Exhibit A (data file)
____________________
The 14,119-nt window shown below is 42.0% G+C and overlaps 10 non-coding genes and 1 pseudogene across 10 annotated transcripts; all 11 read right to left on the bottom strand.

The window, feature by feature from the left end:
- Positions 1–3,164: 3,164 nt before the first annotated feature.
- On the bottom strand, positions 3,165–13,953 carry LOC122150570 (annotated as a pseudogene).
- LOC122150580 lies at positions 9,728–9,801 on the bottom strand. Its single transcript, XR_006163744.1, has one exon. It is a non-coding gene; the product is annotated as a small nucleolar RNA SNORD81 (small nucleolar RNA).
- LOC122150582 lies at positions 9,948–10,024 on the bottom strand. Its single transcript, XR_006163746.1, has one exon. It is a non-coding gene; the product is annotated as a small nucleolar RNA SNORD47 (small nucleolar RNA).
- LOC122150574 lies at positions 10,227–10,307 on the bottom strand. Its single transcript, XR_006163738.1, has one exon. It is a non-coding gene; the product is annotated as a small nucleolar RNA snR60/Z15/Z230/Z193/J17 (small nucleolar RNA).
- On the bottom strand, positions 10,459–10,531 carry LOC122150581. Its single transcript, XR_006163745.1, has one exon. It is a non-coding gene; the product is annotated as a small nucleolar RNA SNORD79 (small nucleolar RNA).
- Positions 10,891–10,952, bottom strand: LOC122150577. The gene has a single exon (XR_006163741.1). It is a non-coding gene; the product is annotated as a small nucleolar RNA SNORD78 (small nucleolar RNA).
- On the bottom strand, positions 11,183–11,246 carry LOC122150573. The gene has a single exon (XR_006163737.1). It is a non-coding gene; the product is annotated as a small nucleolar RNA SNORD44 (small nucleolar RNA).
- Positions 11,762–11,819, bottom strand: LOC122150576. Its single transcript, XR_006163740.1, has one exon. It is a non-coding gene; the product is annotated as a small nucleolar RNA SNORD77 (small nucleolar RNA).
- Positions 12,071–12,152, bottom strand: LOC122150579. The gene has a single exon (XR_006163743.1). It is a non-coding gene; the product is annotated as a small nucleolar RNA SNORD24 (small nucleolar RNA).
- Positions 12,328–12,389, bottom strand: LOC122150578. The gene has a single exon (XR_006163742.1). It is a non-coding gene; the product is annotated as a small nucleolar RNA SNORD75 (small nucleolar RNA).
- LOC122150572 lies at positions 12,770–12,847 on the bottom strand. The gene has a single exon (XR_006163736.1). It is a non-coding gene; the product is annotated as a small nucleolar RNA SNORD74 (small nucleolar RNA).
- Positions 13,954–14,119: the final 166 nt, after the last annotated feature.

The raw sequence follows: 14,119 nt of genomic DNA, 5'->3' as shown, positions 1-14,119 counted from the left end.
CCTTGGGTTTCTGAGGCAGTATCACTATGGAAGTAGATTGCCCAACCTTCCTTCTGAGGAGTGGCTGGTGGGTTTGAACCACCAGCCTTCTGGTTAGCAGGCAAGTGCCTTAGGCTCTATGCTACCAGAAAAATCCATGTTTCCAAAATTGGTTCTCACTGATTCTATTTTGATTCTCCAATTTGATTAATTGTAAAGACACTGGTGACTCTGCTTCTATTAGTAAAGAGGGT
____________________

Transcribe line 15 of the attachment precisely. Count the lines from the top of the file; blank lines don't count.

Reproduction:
- Positions 13,954–14,119: the final 166 nt, after the last annotated feature.